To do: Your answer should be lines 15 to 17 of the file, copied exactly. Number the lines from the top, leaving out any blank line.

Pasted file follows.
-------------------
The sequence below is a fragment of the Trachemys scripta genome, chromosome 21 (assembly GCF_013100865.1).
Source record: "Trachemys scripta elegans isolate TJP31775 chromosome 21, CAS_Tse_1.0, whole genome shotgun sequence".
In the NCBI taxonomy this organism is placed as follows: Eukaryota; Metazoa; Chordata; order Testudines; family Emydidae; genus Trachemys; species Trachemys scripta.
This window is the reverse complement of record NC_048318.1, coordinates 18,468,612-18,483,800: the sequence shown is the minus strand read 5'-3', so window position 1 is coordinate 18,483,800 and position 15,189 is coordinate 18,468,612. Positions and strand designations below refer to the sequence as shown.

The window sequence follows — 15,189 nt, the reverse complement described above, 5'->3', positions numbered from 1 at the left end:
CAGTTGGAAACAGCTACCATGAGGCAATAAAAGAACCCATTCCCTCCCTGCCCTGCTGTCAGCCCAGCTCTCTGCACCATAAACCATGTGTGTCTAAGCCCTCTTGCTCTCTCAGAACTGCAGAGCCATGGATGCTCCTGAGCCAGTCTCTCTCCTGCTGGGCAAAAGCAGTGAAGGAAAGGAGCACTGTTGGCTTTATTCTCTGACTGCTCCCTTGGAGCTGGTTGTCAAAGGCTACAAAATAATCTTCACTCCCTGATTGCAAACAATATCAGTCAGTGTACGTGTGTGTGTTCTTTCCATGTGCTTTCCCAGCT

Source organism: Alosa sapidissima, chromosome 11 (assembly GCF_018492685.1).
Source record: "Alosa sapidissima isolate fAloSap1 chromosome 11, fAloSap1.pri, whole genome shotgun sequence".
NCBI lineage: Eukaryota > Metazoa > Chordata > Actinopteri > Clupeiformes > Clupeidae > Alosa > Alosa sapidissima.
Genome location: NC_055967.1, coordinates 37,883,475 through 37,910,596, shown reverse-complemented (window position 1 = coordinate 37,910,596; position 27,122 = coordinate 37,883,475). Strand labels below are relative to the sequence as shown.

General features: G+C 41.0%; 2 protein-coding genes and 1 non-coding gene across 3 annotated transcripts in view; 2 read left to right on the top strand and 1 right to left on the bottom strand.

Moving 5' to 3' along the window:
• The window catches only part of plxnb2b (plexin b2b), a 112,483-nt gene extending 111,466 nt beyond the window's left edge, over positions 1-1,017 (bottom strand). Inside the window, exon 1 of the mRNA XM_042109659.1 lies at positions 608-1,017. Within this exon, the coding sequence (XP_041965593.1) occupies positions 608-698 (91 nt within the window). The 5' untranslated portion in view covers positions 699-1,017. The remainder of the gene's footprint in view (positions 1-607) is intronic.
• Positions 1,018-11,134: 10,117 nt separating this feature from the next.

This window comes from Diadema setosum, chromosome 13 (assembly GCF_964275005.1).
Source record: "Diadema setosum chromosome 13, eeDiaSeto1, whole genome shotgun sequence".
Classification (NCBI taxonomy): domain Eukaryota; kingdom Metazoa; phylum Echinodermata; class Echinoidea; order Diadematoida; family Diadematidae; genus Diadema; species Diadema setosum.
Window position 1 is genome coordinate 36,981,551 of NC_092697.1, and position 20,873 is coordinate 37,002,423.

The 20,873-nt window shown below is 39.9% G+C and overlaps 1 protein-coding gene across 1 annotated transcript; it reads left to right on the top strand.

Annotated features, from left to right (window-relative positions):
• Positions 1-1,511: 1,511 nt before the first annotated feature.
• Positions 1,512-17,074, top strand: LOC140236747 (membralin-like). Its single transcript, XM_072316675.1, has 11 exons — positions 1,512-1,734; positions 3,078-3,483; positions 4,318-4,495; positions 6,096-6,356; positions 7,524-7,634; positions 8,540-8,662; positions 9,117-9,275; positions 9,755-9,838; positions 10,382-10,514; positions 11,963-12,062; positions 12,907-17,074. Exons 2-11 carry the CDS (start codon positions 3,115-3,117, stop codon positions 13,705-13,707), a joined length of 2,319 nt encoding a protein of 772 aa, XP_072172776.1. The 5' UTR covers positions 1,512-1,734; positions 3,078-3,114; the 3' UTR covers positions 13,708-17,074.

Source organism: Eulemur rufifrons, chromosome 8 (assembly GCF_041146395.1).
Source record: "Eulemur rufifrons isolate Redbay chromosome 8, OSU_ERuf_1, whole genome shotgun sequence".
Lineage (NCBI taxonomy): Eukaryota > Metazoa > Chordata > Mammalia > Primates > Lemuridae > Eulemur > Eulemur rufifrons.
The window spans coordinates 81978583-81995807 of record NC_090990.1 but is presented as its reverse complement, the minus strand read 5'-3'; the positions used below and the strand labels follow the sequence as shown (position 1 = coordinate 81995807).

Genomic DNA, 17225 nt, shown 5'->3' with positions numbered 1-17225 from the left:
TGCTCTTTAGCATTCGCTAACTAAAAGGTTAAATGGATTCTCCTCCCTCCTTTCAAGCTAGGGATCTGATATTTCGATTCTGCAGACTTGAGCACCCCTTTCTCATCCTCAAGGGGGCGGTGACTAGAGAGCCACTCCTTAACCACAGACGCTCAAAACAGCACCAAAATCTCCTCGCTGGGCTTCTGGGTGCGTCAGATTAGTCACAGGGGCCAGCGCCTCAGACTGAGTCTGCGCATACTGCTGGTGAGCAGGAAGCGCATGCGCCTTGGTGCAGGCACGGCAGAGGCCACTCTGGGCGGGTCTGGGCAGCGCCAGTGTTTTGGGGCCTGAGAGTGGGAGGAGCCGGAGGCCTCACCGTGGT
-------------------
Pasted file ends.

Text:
This window comes from Diadema setosum, chromosome 13 (assembly GCF_964275005.1).
Source record: "Diadema setosum chromosome 13, eeDiaSeto1, whole genome shotgun sequence".
Classification (NCBI taxonomy): domain Eukaryota; kingdom Metazoa; phylum Echinodermata; class Echinoidea; order Diadematoida; family Diadematidae; genus Diadema; species Diadema setosum.